p ∈ conv { x 1 , x 2 } ⊂ conv S ⊂ c l { H 1 } . Then the points x 1 and x 2 must be on the supporting line L ( p , q ) . As H 2 ∩ conv S = ∅ , this is in contradiction with property (2) of the set S .

Thereby we must have p ∈ S . By an analog reasoning for the point q we can conclude that we have also: q ∈ S . Thus we have proved the existence of at least 2 different points of S on the supporting line L ( p , q ) of conv S in contradiction to the property (2) of the set S .

Lemma 2. The boundary ϑ { conv S } of the convex hull of a compact set S in the Euclidean plane R 2 verifying the condition (2) from Theorem 4 is a subset of the set S, i.e. ϑ { conv S } ⊂ S .

Proof. Let p ∈ ϑ { conv S } be an arbitrary point from the boundary of the convex hull of the compact set S . Each boundary point of the compact convex set conv S in R 2 is situated on at least one supporting line of the set conv S (see for instance [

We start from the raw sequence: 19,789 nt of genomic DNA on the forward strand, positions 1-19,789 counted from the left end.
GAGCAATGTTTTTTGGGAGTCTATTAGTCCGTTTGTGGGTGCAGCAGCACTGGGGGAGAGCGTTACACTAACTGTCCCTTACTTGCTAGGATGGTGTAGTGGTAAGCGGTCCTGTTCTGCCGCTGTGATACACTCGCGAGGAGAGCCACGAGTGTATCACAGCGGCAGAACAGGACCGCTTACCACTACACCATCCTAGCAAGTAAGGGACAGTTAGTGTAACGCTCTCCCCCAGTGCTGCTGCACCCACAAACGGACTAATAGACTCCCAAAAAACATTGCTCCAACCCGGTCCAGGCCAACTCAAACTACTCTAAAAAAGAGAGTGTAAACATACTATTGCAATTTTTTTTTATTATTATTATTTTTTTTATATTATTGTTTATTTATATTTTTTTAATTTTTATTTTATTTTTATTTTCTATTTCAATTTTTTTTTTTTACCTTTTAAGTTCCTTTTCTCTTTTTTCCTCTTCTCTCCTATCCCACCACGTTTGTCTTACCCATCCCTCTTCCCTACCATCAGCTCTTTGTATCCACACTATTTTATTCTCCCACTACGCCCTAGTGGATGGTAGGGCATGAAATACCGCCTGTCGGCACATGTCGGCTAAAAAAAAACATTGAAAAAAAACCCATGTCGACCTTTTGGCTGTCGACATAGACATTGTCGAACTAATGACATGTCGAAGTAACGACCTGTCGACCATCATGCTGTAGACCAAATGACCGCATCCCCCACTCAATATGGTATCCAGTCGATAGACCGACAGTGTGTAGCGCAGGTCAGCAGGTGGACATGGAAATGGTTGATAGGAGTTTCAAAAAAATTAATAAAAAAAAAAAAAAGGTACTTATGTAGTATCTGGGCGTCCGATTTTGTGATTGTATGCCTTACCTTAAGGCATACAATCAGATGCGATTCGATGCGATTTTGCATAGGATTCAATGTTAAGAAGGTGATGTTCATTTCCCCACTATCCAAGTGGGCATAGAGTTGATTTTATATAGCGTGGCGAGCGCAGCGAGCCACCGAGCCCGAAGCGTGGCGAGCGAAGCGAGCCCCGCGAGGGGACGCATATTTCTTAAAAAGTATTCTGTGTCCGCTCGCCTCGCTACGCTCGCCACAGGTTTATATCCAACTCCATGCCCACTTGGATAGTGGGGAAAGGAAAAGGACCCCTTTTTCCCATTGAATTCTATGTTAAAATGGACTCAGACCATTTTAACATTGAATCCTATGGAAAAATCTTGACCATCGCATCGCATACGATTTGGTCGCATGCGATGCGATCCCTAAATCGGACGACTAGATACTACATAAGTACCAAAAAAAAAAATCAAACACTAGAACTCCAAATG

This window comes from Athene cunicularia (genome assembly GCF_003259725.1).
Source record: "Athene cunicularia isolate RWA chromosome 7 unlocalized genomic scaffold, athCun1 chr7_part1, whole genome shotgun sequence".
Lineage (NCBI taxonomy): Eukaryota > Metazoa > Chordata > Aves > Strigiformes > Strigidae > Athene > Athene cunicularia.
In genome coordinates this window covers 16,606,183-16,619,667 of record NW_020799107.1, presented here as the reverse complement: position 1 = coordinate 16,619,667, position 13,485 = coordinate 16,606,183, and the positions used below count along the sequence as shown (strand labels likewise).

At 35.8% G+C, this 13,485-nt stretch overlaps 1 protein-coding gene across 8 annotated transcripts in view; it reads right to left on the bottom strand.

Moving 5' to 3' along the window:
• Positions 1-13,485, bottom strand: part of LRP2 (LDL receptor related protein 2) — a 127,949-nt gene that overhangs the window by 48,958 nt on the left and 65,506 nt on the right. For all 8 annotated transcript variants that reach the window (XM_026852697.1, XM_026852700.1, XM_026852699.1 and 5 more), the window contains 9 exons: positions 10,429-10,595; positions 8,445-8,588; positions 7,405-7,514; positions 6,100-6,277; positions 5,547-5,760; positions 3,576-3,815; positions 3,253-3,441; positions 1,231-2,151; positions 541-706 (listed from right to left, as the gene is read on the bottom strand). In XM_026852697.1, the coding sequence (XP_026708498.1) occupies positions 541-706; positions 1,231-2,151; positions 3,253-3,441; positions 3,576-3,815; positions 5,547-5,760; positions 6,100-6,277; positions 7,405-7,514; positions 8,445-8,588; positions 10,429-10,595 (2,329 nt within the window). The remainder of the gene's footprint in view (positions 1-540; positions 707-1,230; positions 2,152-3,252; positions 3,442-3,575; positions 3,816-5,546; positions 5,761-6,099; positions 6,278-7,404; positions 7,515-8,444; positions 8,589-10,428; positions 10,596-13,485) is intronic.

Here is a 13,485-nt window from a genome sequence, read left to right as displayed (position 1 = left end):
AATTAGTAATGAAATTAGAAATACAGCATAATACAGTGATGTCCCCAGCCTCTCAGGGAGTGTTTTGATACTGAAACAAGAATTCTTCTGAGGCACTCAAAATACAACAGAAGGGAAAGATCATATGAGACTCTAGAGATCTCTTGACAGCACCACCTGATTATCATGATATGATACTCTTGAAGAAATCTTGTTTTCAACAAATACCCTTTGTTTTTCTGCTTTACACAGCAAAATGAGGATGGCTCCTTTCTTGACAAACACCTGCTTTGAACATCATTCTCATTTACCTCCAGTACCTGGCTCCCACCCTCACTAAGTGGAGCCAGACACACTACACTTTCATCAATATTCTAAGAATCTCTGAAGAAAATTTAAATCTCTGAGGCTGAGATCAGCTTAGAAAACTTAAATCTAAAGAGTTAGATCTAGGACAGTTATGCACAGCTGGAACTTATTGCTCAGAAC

1) There is only one supporting line L 1 of the set conv S going through the point p , i.e. the boundary ϑ { conv S } is smooth in the point p . By Lemma 1 it follows that the convex hull conv S is a strictly convex set and thereby we have conv S ∩ L 1 = p .

Let us now suppose the point p ∉ S . From conv S ∩ L 1 = p and p ∉ S follows then S ∩ L 1 = ∅ . Denote with H o the open halfplane generated by the line L 1 , which contains the set S . As S is a compact set we have then

r = min { d ( x , L 1 ) : x ∈ S } > 0 . Consider then in the open halfplane H o a line L ′ 1 parallel to the line L 1 at distance r to the line L 1 . Denote with H ′ o the open halfplane generated by the line L ′ 1 and such that H ′ o ⊂ H o . It is evident that p ∉ c l { H ′ o } . From the definition of the constant, r folows S ⊂ c l { H ′ o } and ϑ { conv S } ⊂ c l { H ′ o } in contradiction to p ∈ ϑ { conv S } . Thereby our supposition p ∉ S is false, i.e. we must have p ∈ S .